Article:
COLORADO DIVORCE LAW
If you are contemplating a divorce or legal separation in Colorado you may have many questions or concerns. A divorce or "dissolution of marriage" in Colorado is the termination of the marital relationship between a husband and wife; they will both be considered legally single and be able to re-marry. Divorce or legal separation may encompass many complicated issues such as property distribution or residency. It is important contact a Colorado divorce attorney when contemplating divorce.
Legal Separation The difference between a legal separation and a divorce is that in the case of a legal separation, you are still legally married. In Colorado, legal separations require the same legal procedure as divorces, with all issues relating to children, custody, financial support, and property division formally resolved before a judge. Should you decide to file for divorce later, the process may need to be completed again in its entirety, though the resolutions regarding material possessions arrived at during the separation proceedings may or may not be reconsidered during divorce proceedings. Common motivations for choosing legal separation over divorce include preservation of legal marriage status for tax or religious reasons. To promote the amicable settlement of disputes between the parties to a marriage attendant upon their separation, the parties may enter into a written "separation agreement"containing provisions for the maintenance of either of them, the disposition of any property owned by either of them, and the allocation of parental responsibilities, support, and parenting time of their children.
Grounds For Divorce Unlike legal separations, which do not require any grounds for court approval, divorces do require a no-fault filing in Colorado. Filing a divorce on no-fault grounds typically asserts an "irretrievable breakdown" of the marriage relationship. If both of the parties have stated that the marriage is "irretrievably broken" or one of the parties has so stated and the other has not denied it, there is a presumption of such fact, and, unless controverted by evidence, the court shall, after hearing, make a finding that the marriage is irretrievably broken and grant a divorce.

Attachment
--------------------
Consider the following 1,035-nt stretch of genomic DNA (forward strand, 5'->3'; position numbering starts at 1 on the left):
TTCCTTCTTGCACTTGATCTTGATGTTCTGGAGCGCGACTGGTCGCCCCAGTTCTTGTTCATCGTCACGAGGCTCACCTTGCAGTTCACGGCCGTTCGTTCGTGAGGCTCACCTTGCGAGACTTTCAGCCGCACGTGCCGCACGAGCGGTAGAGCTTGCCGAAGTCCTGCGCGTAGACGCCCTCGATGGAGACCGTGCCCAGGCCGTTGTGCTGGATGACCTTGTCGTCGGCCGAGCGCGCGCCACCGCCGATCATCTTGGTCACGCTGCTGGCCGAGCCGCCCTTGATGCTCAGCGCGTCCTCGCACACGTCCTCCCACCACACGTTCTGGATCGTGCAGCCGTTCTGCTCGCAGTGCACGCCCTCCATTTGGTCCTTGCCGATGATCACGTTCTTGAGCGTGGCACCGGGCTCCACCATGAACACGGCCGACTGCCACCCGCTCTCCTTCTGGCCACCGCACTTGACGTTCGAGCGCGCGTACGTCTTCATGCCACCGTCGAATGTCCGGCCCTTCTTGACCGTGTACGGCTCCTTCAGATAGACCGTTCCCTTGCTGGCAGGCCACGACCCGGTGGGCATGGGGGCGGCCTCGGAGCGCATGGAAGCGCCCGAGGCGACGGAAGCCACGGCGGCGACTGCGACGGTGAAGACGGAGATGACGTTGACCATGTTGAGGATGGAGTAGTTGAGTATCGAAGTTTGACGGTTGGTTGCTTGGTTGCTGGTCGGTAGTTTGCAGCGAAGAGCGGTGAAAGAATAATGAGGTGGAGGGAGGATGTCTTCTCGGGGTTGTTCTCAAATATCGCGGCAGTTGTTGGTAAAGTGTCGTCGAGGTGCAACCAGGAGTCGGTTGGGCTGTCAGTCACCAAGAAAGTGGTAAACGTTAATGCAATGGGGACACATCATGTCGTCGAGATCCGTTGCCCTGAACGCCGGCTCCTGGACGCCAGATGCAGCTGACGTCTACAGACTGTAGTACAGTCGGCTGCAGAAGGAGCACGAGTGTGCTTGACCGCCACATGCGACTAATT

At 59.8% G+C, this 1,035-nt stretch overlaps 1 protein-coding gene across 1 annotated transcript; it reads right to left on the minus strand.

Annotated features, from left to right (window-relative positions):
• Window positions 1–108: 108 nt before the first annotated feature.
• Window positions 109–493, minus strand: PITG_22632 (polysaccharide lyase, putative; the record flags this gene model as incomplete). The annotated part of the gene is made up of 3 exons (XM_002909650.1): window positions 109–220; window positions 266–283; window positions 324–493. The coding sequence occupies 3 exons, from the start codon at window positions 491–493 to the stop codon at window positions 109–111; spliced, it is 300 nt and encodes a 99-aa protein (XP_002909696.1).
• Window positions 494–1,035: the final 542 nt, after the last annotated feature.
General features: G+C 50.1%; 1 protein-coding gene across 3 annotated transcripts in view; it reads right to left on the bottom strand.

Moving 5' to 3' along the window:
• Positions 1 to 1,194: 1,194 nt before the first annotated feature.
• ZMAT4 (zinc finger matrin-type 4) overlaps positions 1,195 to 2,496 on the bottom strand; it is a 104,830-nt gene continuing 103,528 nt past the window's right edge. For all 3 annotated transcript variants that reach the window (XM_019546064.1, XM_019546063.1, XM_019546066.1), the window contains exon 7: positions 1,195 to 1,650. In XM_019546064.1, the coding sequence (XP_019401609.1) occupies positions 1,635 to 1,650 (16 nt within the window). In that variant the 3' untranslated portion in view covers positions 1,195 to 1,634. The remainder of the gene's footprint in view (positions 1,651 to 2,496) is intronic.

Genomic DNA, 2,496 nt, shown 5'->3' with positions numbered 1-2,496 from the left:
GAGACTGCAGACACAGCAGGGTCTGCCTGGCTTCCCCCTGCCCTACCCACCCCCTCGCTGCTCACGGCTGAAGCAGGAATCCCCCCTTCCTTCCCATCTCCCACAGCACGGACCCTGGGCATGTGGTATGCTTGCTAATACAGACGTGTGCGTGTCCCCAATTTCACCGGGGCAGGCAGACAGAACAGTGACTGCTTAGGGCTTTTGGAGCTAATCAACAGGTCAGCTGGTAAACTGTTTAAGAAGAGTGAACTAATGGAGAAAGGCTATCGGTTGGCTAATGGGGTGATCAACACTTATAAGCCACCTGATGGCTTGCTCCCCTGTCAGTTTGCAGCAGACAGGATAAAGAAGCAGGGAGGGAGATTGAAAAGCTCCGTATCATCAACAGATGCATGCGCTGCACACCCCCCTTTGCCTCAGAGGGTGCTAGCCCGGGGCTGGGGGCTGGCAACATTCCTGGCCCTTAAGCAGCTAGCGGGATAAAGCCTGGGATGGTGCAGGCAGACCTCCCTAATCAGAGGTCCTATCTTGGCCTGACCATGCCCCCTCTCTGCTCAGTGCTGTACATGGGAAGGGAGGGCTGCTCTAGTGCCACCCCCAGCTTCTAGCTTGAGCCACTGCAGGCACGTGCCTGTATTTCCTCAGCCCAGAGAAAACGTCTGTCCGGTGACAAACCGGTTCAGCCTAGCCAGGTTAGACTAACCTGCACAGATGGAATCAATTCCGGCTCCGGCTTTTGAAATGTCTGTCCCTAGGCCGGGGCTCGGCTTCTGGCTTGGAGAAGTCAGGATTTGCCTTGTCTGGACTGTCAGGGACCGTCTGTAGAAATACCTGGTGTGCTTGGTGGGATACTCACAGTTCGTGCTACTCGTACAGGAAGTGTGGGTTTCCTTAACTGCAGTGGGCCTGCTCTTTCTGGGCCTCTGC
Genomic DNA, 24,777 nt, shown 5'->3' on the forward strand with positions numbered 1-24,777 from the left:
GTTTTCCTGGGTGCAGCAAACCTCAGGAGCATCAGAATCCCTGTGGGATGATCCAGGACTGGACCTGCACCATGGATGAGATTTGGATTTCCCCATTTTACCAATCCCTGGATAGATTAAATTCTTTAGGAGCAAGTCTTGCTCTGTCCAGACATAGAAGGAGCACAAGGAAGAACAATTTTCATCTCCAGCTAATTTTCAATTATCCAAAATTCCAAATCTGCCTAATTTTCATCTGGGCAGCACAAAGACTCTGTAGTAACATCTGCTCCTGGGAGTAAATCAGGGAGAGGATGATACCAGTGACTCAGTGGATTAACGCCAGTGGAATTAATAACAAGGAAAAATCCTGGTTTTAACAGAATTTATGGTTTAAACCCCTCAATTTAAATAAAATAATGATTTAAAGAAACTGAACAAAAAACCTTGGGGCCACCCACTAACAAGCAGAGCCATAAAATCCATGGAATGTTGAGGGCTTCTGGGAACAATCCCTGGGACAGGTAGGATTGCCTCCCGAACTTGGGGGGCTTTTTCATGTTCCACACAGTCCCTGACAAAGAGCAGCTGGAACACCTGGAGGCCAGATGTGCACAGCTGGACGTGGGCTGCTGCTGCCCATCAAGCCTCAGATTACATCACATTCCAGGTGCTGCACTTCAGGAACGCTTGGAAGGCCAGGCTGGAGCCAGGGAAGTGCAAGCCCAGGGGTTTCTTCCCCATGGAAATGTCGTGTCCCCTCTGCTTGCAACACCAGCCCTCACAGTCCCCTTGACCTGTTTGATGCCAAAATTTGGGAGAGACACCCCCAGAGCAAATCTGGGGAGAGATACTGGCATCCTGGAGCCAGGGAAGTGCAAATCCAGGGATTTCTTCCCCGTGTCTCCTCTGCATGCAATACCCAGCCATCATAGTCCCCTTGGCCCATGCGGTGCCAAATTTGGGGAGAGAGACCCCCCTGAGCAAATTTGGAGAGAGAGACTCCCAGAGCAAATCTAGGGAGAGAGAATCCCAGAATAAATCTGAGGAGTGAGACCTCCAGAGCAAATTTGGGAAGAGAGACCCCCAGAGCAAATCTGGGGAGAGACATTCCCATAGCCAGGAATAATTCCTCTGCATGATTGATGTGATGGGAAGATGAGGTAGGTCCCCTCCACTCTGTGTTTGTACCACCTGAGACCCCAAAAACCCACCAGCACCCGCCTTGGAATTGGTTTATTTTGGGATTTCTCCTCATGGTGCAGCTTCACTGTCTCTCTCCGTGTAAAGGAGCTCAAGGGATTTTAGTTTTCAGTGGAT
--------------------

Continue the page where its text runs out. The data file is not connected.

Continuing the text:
Divorce Residency Requirements In Colorado, you must meet the divorce residency requirements before you are able to properly file for divorce. If the court finds that one of the parties has been domiciled in this state for ninety days preceding the commencement of the case, then residency requirements have been met.
Availability of Simplified or Special Divorce Procedures Dissolution of marriage by affidavit is possible when there are no minor children, a separation agreement has been entered into, there are no disputes, no marital property (or in the alternative, agreement as to its division), and the non-filing party has been served with all relevant paperwork. An affidavit signed by both parties, represented by counsel, and stating these facts, will be sufficient for dissolution of marriage by affidavit..
Annulment in that the annulment declares the marriage to have been invalid, such that it never properly existed in the first place. Thus, if an annulment is obtained, a divorce or legal separation becomes unnecessary. Colorado courts will grant an annulment under very specific circumstances such as lack of consent (force, fraud), age, mental illness, or the inability of a party to consummate the marriage. Sometimes these factors are not enough to justify annulment; a Colorado divorce attorney should be consulted to discuss the circumstances of your potential annulment.
Division of Marital Property Colorado is an 'equitable distribution"state, also known as common law or marital property. This means that a Colorado court will separate each spouse’s his or her property and shall divide the marital property, without regard to marital misconduct, in such proportions as the court deems just after considering all relevant factors. This does no necessarily mean that the marital property will be divided evenly or 50-50. It is important to discuss property division with a Colorado divorce attorney.
Links to Divorce Statutes